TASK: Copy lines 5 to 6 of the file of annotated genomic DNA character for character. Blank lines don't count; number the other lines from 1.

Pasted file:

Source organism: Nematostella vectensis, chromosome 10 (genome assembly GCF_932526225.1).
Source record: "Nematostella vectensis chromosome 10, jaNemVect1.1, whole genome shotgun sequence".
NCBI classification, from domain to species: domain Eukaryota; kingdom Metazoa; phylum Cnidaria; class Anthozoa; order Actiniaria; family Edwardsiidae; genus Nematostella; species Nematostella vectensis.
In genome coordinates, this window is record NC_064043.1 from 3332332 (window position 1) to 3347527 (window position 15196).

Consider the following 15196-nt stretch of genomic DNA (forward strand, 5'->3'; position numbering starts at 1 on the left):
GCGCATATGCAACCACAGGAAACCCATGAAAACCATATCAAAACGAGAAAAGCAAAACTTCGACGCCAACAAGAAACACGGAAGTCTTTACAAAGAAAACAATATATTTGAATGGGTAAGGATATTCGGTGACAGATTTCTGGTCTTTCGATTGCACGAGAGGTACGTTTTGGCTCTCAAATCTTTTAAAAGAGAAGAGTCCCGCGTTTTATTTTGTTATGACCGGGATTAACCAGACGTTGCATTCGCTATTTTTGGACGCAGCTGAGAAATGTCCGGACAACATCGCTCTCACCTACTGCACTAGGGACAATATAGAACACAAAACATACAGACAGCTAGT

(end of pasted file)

Consider the following 15196-nt stretch of genomic DNA (forward strand, 5'->3'; position numbering starts at 1 on the left):
GCGCATATGCAACCACAGGAAACCCATGAAAACCATATCAAAACGAGAAAAGCAAAACTTCGACGCCAACAAGAAACACGGAAGTCTTTACAAAGAAAACAATATATTTGAATGGGTAAGGATATTCGGTGACAGATTTCTGGTCTTTCGATTGCACGAGAGGTACGTTTTGGCTCTCAAATCTTTTAAAAGAGAAGAGTCCCGCGTTTTATTTTGTTATGACCGGGATTAACCAGACGTTGCATTCGCTATTTTTGGACGCAGCTGAGAAATGTCCGGACAACATCGCTCTCACCTACTGCACTAGGGACAATATAGAACACAAAACATACAGACAGCTAGT